Blue Plover Featured in "Nashville Post," Nashville's Premier Business Publication

Nashville Tech Start-up Wants to Change the Way We Search

Blue Plover completes funding round, rebrands, preps expansion

There's a story told about the blue plover — sometimes known as the Egyptian plover.

The bird, the tale goes, sits in the mouths of crocodiles, cleaning the teeth of the mighty beast. The story dates back to Herodotus and is referenced as an example of symbiosis in grade schools and repeated in National Geographic.

Here's the thing, though: It's not true — at least so far as ornithologists can determine. It's just a nice story, repeated by large, well-known authorities, so everyone accepts it as gospel. It's a bit ironic, then, that SyndIt Global chose to reference that story when it rebranded as Blue Plover this year.

Ironic because the company aims to connect consumers and businesses through credible, local sources and not faceless arbiters. (Yelp, for example, is our 21st-century Herodotus here.)

"We're developing hyperlocal online communities: businesses and media companies in a community to work together to provide the consumer with highest-quality, most up-to-date information that's accountable," co-founder Adrian Larrea said. "The whole goal behind this is to let businesses get their information out efficiently and cost effectively and help consumers find the most information they can."

In that way, it is a lot like Yelp. Larrea said the goal is that when someone searches for, say, "sports bar," Google will drive them to a Blue Plover partner — for example, our sister pub Nashville Scene — instead of to Yelp, because people on the ground in Nashville naturally offer more credible information about a local bar than does a website run out of San Francisco.

"We want people to know that there is a tech company in Nashville focused on large scale, super-local, organic web building. we meet with people and collect information," Larrea said. "We want our platform penetrate everything."

Blue Plover offers free listings to businesses — around 1,500 in Middle Tennessee are already in the system — that it then feeds to its media partners. Paid listings offer more information and more customization and, again different from national competitors, a human representative that can guide less tech-savvy business owners through murky and misunderstood waters.

"It's easier to be a national site like Yelp, but you can't make phone calls. There are no local people to talk to or complain to. There's no one to change the listing if it's not up to date," he said.

And if a company gets ravaged with undeserved bad reviews on Yelp, it can harm the bottom line "dramatically long-term."

"We're doing it the organic way, giving people a long-term, long-tail, sustainable web presence. It's so much more work and takes more resources but the final outcome is a million times better than you can get from a single site," Larrwa said. "It's not easy. we have to deal with all kinds of people. Not everyone is educated in the same way, so we have to teach people what Google is looking for. It's much more about education. For a lot of businesses, word of mouth has been what's always worked for them. But word of mouth has changed."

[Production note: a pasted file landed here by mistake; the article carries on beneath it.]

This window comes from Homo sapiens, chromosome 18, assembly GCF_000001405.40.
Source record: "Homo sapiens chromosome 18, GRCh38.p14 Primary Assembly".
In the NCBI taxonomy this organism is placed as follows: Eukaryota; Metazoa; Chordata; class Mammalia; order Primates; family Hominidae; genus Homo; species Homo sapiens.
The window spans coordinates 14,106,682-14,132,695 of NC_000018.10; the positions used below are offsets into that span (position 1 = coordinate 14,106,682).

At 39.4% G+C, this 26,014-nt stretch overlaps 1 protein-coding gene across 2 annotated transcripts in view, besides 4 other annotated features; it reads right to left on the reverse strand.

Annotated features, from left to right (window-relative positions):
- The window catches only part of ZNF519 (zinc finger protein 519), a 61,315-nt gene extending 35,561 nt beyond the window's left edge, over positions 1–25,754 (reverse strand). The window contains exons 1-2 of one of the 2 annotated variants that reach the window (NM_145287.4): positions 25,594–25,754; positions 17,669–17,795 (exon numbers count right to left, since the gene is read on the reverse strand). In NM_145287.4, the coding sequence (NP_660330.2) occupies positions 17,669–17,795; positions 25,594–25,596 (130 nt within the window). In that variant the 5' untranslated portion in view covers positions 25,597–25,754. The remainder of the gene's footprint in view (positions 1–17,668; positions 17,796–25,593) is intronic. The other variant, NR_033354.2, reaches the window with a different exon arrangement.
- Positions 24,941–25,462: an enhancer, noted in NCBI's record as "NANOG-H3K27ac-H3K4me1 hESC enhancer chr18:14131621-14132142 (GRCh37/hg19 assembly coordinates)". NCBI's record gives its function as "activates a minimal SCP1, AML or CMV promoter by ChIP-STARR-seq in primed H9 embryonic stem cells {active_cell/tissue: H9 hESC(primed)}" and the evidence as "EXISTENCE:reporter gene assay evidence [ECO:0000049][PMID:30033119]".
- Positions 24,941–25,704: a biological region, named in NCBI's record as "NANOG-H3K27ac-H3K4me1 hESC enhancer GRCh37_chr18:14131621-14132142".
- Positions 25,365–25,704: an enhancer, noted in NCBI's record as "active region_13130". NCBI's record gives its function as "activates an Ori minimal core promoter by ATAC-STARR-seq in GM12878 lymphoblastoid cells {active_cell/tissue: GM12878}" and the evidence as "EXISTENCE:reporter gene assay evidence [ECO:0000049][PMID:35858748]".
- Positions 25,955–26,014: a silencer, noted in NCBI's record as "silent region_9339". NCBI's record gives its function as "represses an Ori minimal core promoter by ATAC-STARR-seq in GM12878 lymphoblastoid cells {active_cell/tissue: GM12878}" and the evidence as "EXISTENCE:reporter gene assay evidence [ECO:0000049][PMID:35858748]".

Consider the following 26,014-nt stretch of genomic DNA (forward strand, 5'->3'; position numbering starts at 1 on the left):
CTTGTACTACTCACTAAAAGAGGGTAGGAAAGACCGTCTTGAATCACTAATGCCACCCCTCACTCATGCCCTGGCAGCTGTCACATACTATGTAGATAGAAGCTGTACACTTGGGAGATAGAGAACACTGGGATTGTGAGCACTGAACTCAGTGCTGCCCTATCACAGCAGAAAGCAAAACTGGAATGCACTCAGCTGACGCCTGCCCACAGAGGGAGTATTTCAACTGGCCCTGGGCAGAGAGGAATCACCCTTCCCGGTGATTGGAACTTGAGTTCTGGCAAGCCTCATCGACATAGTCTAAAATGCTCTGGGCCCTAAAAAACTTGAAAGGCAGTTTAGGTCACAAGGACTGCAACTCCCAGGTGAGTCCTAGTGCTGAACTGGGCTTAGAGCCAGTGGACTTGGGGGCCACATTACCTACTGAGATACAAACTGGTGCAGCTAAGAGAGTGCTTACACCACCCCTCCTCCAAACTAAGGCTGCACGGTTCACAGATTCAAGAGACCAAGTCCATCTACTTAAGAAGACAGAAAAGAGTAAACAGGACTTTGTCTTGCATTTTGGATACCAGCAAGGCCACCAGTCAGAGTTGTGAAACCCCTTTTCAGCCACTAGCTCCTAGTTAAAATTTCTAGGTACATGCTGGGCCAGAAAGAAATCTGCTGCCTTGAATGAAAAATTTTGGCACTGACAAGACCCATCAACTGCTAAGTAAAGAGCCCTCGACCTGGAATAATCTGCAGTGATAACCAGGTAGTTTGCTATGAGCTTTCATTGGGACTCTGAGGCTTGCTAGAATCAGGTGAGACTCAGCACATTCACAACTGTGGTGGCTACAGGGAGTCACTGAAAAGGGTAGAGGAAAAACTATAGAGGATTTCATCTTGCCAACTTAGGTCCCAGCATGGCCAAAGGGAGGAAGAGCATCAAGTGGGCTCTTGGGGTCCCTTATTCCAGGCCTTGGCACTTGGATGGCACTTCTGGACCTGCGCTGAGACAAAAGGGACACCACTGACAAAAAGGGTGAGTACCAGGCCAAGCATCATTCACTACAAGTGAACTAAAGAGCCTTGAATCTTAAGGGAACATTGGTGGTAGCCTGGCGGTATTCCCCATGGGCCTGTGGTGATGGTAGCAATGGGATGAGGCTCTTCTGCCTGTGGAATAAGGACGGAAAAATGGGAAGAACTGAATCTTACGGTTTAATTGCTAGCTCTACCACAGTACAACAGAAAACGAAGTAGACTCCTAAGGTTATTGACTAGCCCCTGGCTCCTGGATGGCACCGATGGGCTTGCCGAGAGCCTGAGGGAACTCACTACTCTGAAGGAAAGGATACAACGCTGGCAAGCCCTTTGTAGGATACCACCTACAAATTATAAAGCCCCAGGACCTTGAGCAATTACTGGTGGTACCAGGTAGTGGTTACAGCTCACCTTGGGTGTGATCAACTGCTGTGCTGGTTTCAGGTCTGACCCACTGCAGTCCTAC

The standard model for search engine optimization has been to use keywords to drive a web site up Google's rankings, but the end product is a results page driven more by which companies had the most money to spend on SEO. Blue Plover wants to help consumers connect to the right results (which, in turn, helps its business clients) and is focusing on newer search methods, like conversational search, which is on the rise, in part, because of innovations like Apple's Siri. Google wants people to search like they talk, not like a robot talks, and Blue Plover wants its clients to reap the reward.

The company recently completed a six-figure funding round, is in the midst of more than doubling its employee base and expanding to new markets, like Cincinnati, through its media partners — which include SouthComm, the parent company of the Nashville Post.

And, eventually, Blue Plover hopes to change what the Internet can be.

"The Internet is great for finding information about history, people, science," Larrea said. "The Internet is not great for finding local content and information about local businesses. We want to organize that."


"Within two months I had already gotten calls that I can attribute to Blue Plover."

- Susie Reel
It Works Global

Don't Just Take Our Word For It

Nashville tech start-up wants to change the way we search – Nashville Post - Click here to read
How a Nashville Startup wants to be the go-to company for hyperlocal content. – Nashville Business Journal - Click here to read